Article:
Cinematic Releases - Madhouse Mecca (2018) - Reviewed

Adulthood is at times, akin to living within the ruins of our choices.  While these storied locales often hold treasures of life experience and wisdom, often they are haunted places within the mind's eye, filled with guilt and hindsight.  Leonardo Warner's exceptional debut feature, Madhouse Mecca explores this terminal landscape of the soul with alluring imagery, an impeccable trio of performances, and a remarkably adult approach to its subject matter. 

As Sara and Jarrod's marriage slowly disintegrates, Sara strikes up an unlikely friendship with an exotic dancer named Lena that has unforeseen consequences.  What follows is an intimate dissertation on attraction and denial.  Warner's script brims with humanity.  This is not only one of the film’s many boons, it is also the entire foundation for the story.  Each of the characters are perfectly realized via natural dialogue and subtle performances.  Madhouse's intoxicating power is how it bewitches with both reality and fantasy, a duality that plays out daily in the mind.  Its characters are lost souls, both flawed and angelic, each of them searching for a solution.  Kristina Ellery's central turn as Lena is perhaps the best example.  Reeling from an academic disgrace she descends into an underworld of disconnect.  Gently estranged from even her loving father (Cult icon David Keith), she drifts through the shadows of the city searching for answers, be they in chemical form or pleasures of companionship.  Ellery's command is commendable, delivering a startlingly real embodiment of women who are exploited and forgotten every day.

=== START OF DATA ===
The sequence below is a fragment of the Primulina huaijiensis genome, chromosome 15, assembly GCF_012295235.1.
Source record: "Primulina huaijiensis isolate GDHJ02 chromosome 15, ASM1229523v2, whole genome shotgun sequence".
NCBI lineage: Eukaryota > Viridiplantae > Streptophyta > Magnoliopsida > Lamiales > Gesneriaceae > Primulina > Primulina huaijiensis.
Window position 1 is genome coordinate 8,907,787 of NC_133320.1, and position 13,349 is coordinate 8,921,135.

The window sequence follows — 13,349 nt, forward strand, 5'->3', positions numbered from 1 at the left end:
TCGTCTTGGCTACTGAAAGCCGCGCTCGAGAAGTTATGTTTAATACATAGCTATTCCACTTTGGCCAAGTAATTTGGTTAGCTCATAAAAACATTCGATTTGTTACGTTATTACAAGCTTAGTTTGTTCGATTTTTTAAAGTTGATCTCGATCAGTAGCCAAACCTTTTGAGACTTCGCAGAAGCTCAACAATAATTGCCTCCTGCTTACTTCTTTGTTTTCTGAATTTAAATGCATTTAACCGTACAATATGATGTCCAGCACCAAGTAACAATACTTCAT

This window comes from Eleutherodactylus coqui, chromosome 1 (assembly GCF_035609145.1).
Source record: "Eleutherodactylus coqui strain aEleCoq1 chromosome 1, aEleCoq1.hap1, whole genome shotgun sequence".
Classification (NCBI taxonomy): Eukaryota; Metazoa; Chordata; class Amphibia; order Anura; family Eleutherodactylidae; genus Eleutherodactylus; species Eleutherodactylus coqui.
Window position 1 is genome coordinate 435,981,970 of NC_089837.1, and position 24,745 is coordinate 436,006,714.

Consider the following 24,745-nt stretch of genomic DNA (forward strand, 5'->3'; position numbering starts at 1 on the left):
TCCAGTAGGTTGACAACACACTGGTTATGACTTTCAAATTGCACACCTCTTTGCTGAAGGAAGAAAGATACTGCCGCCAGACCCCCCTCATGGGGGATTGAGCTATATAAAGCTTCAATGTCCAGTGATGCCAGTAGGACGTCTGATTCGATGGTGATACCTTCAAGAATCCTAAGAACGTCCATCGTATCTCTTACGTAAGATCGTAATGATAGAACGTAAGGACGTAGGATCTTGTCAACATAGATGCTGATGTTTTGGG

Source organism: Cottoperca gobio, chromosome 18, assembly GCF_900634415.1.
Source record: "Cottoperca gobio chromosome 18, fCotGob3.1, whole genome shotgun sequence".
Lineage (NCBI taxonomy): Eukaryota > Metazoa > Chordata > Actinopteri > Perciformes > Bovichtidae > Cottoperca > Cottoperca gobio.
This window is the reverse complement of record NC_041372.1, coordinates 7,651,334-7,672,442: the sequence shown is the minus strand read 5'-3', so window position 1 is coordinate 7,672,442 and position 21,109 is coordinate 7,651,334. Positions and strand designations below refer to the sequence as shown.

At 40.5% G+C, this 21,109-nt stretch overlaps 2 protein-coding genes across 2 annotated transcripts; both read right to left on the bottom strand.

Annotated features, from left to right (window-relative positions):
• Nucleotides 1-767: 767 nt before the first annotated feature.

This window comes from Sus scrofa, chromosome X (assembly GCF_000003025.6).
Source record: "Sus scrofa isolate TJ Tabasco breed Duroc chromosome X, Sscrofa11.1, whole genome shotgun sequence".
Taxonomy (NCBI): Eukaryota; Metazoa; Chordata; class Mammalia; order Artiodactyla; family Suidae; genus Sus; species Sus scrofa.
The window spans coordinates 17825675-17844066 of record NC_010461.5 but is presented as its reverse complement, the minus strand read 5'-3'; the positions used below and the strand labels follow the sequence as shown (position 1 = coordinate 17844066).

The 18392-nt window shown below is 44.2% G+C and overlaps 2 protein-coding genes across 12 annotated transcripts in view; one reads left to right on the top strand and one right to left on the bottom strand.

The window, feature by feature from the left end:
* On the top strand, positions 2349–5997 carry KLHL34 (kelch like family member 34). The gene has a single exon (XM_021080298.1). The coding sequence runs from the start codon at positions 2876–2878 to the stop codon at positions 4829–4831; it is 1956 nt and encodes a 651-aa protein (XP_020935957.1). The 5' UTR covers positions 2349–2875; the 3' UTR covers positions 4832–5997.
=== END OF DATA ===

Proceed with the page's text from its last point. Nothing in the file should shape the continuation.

Erica Jenkins also stars as Sara.  Her chemistry with Ellery is evocative, summoning both the splendid danger of a complicated infatuation and the grounded melancholy of the day to day grind.  Tony Denman supports as Jarrod, Sara's well-meaning husband whose blue-collar career has stressed their already tested relationship.  These three performances wash over one another, constantly changing the focus.  While human drama is the center, these three talents refuse to allow it to become caricature.  Their characters form an interesting triumvirate: Ellery's rogue soul embodies the freedom of breaking norms while Denman's Jarrod is a tarnished bastion of commitment.  His scenes with Ellery, with the void of Jenkins' absence, are extremely powerful, blending both ends of a precarious spectrum in a whirlwind of things said and unsaid.  Jenkins' Sara completes the emotional trinity as the halfway between these extremes, and yet none of them actually feel extreme.  They feel real and this is Madhouse's wondrous heart. 

Hunter Chapman's cinematography harnesses elements of Michael Mann and Aronofsky with respect to visual compositions.  The Norfolk night life is both vibrant and dangerous, captured through gritty closeups and neon-soaked interiors.  The day time world, the place where transgressions are realized is portrayed as static and obtrusive, a reminder that the responsibilities of adulthood are eternal when facing the temporary reprieve of excess.  Warner's blocking is inspired here, with the characters' positioning during an excellent intro scene allowing for the dialogue to flow more freely.  It is these attributes that set Madhouse Mecca apart from other dramas.  Most entries in the genre are concerned with a "big moment" and Warner's refusal to give into this concept only enhances the film's mystique. 

Coming soon to the festival circuit and hopefully soon to a theater near you, Madhouse Mecca is one of the first great films of 2018.  In the times of a constantly connected world, individuals often find themselves isolated from their friends and family.  It is easy to lose one’s course and sometimes, it’s a benefit.  Warner's remarkable debut is a brief interlude that reminds us of this fact.  While desolation may find its way into our hearts and minds throughout our lifetimes, the lessons learned from our mistakes and adventures are often the very things that eventually define us.  

--Kyle Jonathan